Summary: Third Commandment: How not to use God’s name emptily, keeping it full of meaning.


Names are important. Choosing a name for a new baby can occupy a couple right up until birth - sometimes even beyond. My godchildren’s father Chad drove my friend Caryl crazy right up to delivery insisting that any son of his would be named Beowulf. I think he was just pulling her chain but Chad insists he was serious. He admits he was kidding about Beelzebub, but Beowulf was a great hero of Anglo-Saxon literature and folklore, after all, a slayer of monsters, and Chad was an English lit major. Just because nobody but other English lit majors would recognize it didn’t matter. But Caryl insisted that the other kids would make fun of someone named Beowulf, and they wound up compromising on family names.

Fashions in names come and go. Girls names change faster than boys. Michael and Christopher and Joshua have been in the top ten for the last 20 years. Ashley and Samantha are in this decade, but Jennifer and Lisa aren’t. And Donald and Margaret haven’t been in the top 10 since the 40’s. How do people choose names? Why do people choose the names they do? Do names mean anything, or point to anything beyond the parents’ personal taste? What was it that Frank Zappa named his kids, Dweezil and Moonbeam? At least names tell you whether or not parents value tradition, or what they hope for their children. Boys still carry their father’s names far more often than girls their mother’s, which also says something.

What does your name mean? Have you ever asked your parents why they chose it? What does it mean to you? Is your name in history, or Shakespeare, or the Bible? What language does it come from? Does it translate into something in English? Does your name affect your personality? My godson Philip is absolutely bonkers about horses; I often wonder if it’s because he’s known since babyhood that Philip is Greek for lover of horses. Do you suppose Chastity Bono might have been affected by her name?

And last names. Does yours mean "son of John" or "lives at the river crossing" or "candle-maker" or "red-head"? Our last names mostly tell us where we came from, but don’t say much about who we are now. At least in this country. In Iceland, people are listed in the telephone directory by their first names, because the last names are all "son or daughter of so-and-so".

Names are important. Names root us in community and connect us with history and with one another. Most of us can remember meeting someone who recognizes your last name and sat down and quizzed you on which branch of the family you came from and did you know or are you related to so-and-so? A name is more than just a sound. Names - even in this disconnected society - tell others more about us than we often realize.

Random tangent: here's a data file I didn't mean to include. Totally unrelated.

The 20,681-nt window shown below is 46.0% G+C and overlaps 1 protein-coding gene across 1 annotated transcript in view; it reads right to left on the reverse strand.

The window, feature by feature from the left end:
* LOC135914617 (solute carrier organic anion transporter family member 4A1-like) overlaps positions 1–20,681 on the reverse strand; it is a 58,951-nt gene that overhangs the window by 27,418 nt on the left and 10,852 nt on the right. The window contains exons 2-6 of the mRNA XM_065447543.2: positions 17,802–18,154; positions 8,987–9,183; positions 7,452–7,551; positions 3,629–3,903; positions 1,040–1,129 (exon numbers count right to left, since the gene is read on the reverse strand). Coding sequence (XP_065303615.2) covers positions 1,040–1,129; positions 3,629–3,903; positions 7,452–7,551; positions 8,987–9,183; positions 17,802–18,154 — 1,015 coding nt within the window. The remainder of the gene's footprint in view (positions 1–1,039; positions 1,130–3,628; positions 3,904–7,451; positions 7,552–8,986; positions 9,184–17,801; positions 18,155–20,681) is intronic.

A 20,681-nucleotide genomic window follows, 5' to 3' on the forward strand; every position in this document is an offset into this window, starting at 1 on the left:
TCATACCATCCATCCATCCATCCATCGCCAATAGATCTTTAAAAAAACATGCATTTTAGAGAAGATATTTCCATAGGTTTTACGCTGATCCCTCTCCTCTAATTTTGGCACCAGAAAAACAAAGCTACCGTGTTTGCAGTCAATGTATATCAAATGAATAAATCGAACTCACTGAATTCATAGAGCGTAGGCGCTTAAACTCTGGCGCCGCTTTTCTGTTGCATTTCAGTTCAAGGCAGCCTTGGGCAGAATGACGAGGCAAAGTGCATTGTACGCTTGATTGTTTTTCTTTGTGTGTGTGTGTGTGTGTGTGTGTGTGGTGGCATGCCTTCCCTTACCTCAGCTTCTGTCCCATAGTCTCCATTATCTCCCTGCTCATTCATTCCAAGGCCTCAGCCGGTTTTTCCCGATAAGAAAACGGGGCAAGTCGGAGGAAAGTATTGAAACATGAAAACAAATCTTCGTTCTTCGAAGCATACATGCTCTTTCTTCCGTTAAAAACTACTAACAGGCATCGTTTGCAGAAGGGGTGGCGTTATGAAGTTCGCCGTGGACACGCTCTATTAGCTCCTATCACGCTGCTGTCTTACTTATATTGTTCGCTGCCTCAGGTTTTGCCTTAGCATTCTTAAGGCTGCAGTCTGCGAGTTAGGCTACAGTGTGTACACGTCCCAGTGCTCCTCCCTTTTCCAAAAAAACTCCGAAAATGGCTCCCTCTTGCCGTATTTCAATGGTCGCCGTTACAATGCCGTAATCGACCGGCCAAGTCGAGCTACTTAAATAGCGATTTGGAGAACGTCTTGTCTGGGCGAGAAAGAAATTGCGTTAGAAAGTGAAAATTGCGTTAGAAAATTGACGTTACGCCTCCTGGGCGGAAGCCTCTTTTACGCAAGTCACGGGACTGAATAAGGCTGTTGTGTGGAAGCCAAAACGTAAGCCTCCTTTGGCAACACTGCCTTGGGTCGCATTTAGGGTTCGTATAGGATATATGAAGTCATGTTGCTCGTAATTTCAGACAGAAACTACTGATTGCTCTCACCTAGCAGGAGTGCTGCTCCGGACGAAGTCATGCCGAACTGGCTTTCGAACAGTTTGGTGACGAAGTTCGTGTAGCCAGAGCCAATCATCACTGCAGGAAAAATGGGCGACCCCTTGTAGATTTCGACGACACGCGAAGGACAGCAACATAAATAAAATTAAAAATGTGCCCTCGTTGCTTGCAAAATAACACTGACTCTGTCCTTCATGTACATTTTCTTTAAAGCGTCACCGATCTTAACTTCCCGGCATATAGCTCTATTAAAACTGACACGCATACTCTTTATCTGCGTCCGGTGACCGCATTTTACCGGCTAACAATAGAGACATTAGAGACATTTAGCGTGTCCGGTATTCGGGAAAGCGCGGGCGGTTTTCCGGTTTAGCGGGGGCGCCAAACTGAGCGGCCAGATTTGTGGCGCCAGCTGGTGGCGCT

And if you introduced yourself as a Rockefeller or a Roosevelt people would immediately have some expectations about your connections.

As a matter of fact, if you started calling yourself Rockefeller or Roosevelt there might be some people who would object to it, because those are names with particular meanings and associations, and if you haven’t any right to it’s considered - if not stealing, exactly, not really honest.

But maybe you don’t want to go quite that far. What about just claiming acquaintance with the rich and famous in order to impress people, or to get access to privileges? That’s less risky, isn’t it? No harm in a little name-dropping, is there?

In a mystery I read not too long ago, a minor character named Eddie tried to set himself up as a free-lance hit man by representing himself as a contract employee for the local organized crime syndicate. I won’t name names, because after all the story was set in Philadelphia, and that’s a little too close for comfort. But at any rate once the word trickled upwards to the godfather - excuse me, chief executive - Eddie’s career took an abrupt and final turn for the worse.

It’s always a good idea to know what you’re getting into when you use the name of someone powerful.

Eddie thought he could borrow just a little of the power of the person whose name he was using - let’s call him Mr. Big. Just borrow it. But to use it for Eddie’s own purposes, to get something for himself. Either Eddie didn’t think Mr. Big would ever hear about it, or he didn’t think he’d mind. After all, Eddie wasn’t stealing anything, was he? Just - borrowing it. No harm done, right? It’s not like he was signing Mr. Big’s name to a check or anything.

But Eddie didn’t know much about Mr. Big. First of all, everything came back to him, eventually. You couldn’t keep secrets, in that community. And second, Mr. Big’s reputation was important to him. His reputation kept people in line even more than his enforcers did. He’d earned his reputation the old fashioned way, by eliminating his opposition, and it was expensive to maintain. If people started thinking Mr. Big was employing a two-bit thug like Eddie, they might start thinking he was either losing his grip or lowering his standards, and lose respect. So Eddie had to go.

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